Depression-era America was a rusty, booze-smelling, bloody place. Factor in Prohibition, and the years between 1929 and the early 1940s were not a rosy place — especially for three bootlegging brothers from Franklin County, Virginia.

This is where Lawless, directed by John Hillcoat (The Road) and scripted by Australian goth-punk master Nick Cave, takes place. Based on the novel by Matt Bondurant, the movie is born from the true story of the infamous Bondurant brothers. The gun-slinging, tobacco chewing brothers made bootlegging a gold mine, initializing what we may consider to be one of the earliest “get rich quick” schemes (before internet start-ups and celebrity workout videos), if occasionally a barbarous one at that. With a dynamite cast starring Tom Hardy, Jason Clarke, and Shia LaBeouf as Forrest, Howard, and Jack Bondurant (respectively), Lawless is a well-dramatized exercise in gut-spilling, more than it is a movie.
Just like a three-legged bar table, the plot is a bit wobbly on its feet. The Bondurants seem to be a cheery group, selling moonshine to their neighbours and local law-enforcers. Until, one day, a new deputy named Charlie Rakes (Guy Pearce), comes to town to get a cut of the business. The movie is basically a series of confrontations between team Bondurant and team Rakes, until the final showdown comes.  To add some more fuel to the fire, a crime-boss from Chicago (Gary Oldman) weighs in on the action as well.

As a whole, Lawless is far from being a classic, but its sheer enjoyment lies in watching a magnificent ensemble cast work together. As Forrest Bondurant, Tom Hardy gives a minimalist, but memorable performance. Think Bane without the mask, and with a Southern accent. His character is threatening in his demeanour, but like a ticking bomb, he doesn’t react until provoked. LaBeouf steps up his game as the cowardly little brother who lacks his older siblings’ talent for breaking jaws and dismembering enemies.

While Hardy and LaBeouf show a real range here, the other actors are not given enough to do. Mia Wasikowska plays the preacher-man’s daughter that Jack Bondurant falls in love with, while Jessica Chastain co-stars as Maggie Beauford (a Chicago dancer who came to Franklin County because “the city can grind a girl down,” only to find herself looking after the Bondurants’ pub). Even though her character is more an observer than an active participant in the movie’s action, Chastain’s enigmatic presence is felt in every scene she shares with the cast. Similarly, Jason Clarke as the middle brother, Howard, isn’t given much to do except chew tobacco and kick some ass. As Rakes, Guy Pearce is a snake in a bow-tie; his rendition of the corrupt deputy is the perfect caricature of a villain: sleazy, well-dressed, and crazy-eyed.  My biggest beef with Lawless is that there just wasn’t enough of Gary Oldman. He only has two or three scenes, but of course he steals the spotlight in all of them. Notice how an arsenal of British actors (Hardy, Pearce, and Oldman) can make an American western stand out.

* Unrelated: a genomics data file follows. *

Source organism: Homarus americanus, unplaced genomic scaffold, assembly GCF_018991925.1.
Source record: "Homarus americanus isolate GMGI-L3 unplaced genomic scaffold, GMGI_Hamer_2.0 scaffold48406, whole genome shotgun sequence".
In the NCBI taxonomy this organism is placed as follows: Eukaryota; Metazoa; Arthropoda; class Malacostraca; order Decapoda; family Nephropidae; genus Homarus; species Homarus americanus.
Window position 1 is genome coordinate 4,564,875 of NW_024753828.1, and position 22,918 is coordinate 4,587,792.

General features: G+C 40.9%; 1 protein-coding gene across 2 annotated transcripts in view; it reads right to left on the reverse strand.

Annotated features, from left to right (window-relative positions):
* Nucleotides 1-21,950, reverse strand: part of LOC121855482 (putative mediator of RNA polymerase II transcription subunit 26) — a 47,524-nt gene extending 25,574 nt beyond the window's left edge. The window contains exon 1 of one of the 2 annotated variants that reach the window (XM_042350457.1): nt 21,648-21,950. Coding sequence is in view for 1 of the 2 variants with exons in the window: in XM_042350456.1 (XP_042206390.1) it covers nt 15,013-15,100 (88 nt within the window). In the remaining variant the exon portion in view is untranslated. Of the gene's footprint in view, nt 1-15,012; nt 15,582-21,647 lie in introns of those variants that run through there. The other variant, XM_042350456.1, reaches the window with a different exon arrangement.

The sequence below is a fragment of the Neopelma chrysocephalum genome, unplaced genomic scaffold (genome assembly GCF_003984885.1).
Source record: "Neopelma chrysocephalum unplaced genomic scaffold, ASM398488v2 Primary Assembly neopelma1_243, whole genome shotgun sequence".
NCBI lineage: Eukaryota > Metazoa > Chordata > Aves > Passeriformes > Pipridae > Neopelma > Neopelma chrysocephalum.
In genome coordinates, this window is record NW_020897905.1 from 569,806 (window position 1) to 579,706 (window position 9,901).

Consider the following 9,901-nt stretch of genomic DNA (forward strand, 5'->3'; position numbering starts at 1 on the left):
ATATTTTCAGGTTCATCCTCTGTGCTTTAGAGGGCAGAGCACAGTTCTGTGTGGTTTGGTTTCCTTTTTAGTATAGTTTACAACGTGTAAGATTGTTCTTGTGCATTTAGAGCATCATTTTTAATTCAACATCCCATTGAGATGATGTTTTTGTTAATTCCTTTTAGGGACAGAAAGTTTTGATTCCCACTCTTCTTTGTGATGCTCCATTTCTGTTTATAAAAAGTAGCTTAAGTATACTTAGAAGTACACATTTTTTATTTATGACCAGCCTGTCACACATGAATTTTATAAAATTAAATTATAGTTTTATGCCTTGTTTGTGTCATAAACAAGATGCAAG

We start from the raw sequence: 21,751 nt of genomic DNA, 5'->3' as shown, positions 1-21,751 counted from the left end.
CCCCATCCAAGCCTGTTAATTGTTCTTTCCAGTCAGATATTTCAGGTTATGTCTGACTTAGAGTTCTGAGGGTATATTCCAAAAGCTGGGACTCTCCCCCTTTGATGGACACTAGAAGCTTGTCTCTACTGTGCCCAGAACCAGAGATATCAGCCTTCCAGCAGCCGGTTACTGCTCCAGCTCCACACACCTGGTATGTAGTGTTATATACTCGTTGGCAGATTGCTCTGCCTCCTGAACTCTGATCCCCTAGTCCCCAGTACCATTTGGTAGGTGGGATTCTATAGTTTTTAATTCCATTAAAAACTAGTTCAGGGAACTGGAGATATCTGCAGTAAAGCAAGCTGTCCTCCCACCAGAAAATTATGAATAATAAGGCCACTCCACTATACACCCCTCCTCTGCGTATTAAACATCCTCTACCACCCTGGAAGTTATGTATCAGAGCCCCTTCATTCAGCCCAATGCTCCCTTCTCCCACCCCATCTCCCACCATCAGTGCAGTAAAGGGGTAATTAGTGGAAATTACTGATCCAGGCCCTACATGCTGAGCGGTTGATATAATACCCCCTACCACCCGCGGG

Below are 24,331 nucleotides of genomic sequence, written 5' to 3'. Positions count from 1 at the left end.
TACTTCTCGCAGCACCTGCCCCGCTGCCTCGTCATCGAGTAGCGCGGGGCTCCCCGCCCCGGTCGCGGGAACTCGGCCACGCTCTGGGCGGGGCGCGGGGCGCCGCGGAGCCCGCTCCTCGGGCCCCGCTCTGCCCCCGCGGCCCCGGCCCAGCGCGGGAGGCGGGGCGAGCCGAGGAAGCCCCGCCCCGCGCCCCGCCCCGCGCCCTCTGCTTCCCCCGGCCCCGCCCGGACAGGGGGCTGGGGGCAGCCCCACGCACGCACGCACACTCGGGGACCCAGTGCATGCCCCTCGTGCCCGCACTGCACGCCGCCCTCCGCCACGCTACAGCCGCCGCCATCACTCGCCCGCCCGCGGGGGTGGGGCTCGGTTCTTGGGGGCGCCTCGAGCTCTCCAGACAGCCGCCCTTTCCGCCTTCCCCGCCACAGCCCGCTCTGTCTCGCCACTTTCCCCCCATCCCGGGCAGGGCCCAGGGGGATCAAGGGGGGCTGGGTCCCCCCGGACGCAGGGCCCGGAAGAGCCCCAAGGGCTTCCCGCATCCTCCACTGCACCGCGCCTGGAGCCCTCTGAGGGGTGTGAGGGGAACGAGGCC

Overall, Lawless is an entertaining movie, but thank the amazing cast for that. Hillcoat isn’t much of a visionary, and the film isn’t as dark as it should be. Still, the more violent scenes (a good 80% of the film) are realistic enough to make you look away a couple of times. Makes you wonder what they put in that moonshine of theirs…

By Radina Papukchieva

Twitter @Papukchieva

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About Radina Papukchieva

Radina Papukchieva came to live in, be consumed by, and love Montreal in 2003 from Bulgaria, with her mother and little sister. She is still a semester away from graduating from Concordia University, where she is doing a double major in journalism and communication and cultural studies, as well as a minor in film studies. Her interests include film, TV, and popular culture. And Woody Allen. She is a film writer for CultMontreal.com and co-creator of The Cafe Phenomenon. Her list of inspirational people includes Tina Fey, primarily. Among her other interests are music, art, literature, and of course, food. Her film reviews have appeared in The Concordian and The Mirror.

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